Hiring freezes and layoffs are hitting the tech sector as Silicon Valley prepares for a predicted recession.
The hiring impacts are hitting companies of all sizes across tech, from industry giants to more nascent startups, signaling that the industry’s growth is slowing amid rising interest rates and surging inflation.
Near-zero interest rates, a booming stock market and massive consumer demand allowed tech firms to aggressively expand their workforce at the start of the pandemic. But the recent economic downturn is forcing many companies to reverse course and cut costs to shore up their reserves.
“It’s the perfect storm for tech companies,” said Dan Ives, an analyst at Wedbush. “Because valuations are sky high, hiring was and in the course of six months it’s been a 180.”
Since May, tech startups have laid off nearly 27,000 workers, according to layoffs.fyi, which tracks publicly announced job cuts. That’s roughly double the total number of layoffs recorded in all of 2021.
Tech companies, especially smaller ones, are “pulling back on what was probably overaggressive hiring,” said Steven Weber, a professor at the Graduate School of Information at UC Berkeley.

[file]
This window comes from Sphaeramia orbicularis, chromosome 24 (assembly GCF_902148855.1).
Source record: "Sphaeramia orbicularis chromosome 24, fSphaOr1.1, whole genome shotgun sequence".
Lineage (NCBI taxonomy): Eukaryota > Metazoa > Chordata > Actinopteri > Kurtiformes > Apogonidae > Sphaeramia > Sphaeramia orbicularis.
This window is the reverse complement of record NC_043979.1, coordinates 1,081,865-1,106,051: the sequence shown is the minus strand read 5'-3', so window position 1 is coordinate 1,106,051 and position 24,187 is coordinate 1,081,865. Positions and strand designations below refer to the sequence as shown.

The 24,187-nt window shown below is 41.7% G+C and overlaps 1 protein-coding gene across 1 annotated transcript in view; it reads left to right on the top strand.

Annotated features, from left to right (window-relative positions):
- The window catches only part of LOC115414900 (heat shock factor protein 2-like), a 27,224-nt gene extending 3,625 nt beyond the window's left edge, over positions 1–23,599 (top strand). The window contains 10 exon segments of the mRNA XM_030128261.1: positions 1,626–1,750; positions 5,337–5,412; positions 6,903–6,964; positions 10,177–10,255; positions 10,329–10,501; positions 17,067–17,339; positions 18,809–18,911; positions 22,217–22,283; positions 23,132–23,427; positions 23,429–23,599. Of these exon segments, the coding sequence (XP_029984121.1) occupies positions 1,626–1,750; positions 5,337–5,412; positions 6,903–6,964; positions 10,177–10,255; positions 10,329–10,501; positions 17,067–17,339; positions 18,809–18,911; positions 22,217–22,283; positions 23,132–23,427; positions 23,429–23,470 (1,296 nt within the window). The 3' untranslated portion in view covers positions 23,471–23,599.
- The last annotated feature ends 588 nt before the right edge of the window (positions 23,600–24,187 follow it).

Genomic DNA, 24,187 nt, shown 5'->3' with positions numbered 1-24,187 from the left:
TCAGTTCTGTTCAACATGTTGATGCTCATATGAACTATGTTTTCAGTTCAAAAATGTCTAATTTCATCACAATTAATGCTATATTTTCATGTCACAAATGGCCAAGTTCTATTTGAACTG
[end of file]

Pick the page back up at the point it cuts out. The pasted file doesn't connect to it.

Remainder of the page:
“Even six months or a year ago the view was, in many of the smaller firms of course, ‘Profits aren’t important, we just gotta grow. We grow into profits.’ During recessions, and during valuation shifts like we’ve seen in the markets in the last couple of months, unprofitable growth companies are getting killed. Their stock prices are collapsing,” Weber said.
The Federal Reserve is fighting the nation’s highest inflation in four decades by raising interest rates, a move that will curb consumer demand and likely bring down prices.
But economists say that rate hikes, which make it more difficult and expensive for companies to access capital, boost the likelihood that the US goes into a recession next year.
The economic downturn is driving investors away from risky assets, including tech startup stocks that rarely deliver profits. The tech-heavy Nasdaq composite is down roughly 30 percent over the past year, while the big five tech stocks slide 36 percent over the same period.
Uber last month told employees it would lay off 3,700 people, and Spotify said this month it is slowing hiring by 25 percent.